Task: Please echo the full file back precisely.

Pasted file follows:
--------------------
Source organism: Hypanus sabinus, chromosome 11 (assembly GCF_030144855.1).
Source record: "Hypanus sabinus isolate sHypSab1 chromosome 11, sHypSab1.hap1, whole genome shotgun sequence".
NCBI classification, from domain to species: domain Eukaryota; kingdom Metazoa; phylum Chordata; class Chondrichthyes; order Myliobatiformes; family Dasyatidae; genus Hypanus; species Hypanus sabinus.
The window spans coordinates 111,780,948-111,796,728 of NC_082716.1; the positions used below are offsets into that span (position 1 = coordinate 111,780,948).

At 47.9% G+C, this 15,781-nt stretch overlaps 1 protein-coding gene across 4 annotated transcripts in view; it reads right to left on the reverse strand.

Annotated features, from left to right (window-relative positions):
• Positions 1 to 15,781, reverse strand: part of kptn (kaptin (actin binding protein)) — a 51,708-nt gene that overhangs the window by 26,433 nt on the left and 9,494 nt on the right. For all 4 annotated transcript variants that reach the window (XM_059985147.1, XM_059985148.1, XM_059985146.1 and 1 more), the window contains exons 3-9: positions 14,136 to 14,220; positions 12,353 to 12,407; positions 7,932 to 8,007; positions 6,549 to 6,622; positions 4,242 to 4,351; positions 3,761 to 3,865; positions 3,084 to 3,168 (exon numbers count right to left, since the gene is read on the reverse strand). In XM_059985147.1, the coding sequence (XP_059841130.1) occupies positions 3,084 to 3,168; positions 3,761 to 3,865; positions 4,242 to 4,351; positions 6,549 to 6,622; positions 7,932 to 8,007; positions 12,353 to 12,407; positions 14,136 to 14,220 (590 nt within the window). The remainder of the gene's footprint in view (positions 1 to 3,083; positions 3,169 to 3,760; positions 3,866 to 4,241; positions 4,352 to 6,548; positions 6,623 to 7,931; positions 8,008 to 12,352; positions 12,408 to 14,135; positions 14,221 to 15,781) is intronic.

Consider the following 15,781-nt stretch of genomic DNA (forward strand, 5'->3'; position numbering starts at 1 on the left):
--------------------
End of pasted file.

Source organism: Hypanus sabinus, chromosome 11 (assembly GCF_030144855.1).
Source record: "Hypanus sabinus isolate sHypSab1 chromosome 11, sHypSab1.hap1, whole genome shotgun sequence".
NCBI classification, from domain to species: domain Eukaryota; kingdom Metazoa; phylum Chordata; class Chondrichthyes; order Myliobatiformes; family Dasyatidae; genus Hypanus; species Hypanus sabinus.
The window spans coordinates 111,780,948-111,796,728 of NC_082716.1; the positions used below are offsets into that span (position 1 = coordinate 111,780,948).

At 47.9% G+C, this 15,781-nt stretch overlaps 1 protein-coding gene across 4 annotated transcripts in view; it reads right to left on the reverse strand.

Annotated features, from left to right (window-relative positions):
• Positions 1 to 15,781, reverse strand: part of kptn (kaptin (actin binding protein)) — a 51,708-nt gene that overhangs the window by 26,433 nt on the left and 9,494 nt on the right. For all 4 annotated transcript variants that reach the window (XM_059985147.1, XM_059985148.1, XM_059985146.1 and 1 more), the window contains exons 3-9: positions 14,136 to 14,220; positions 12,353 to 12,407; positions 7,932 to 8,007; positions 6,549 to 6,622; positions 4,242 to 4,351; positions 3,761 to 3,865; positions 3,084 to 3,168 (exon numbers count right to left, since the gene is read on the reverse strand). In XM_059985147.1, the coding sequence (XP_059841130.1) occupies positions 3,084 to 3,168; positions 3,761 to 3,865; positions 4,242 to 4,351; positions 6,549 to 6,622; positions 7,932 to 8,007; positions 12,353 to 12,407; positions 14,136 to 14,220 (590 nt within the window). The remainder of the gene's footprint in view (positions 1 to 3,083; positions 3,169 to 3,760; positions 3,866 to 4,241; positions 4,352 to 6,548; positions 6,623 to 7,931; positions 8,008 to 12,352; positions 12,408 to 14,135; positions 14,221 to 15,781) is intronic.

Consider the following 15,781-nt stretch of genomic DNA (forward strand, 5'->3'; position numbering starts at 1 on the left):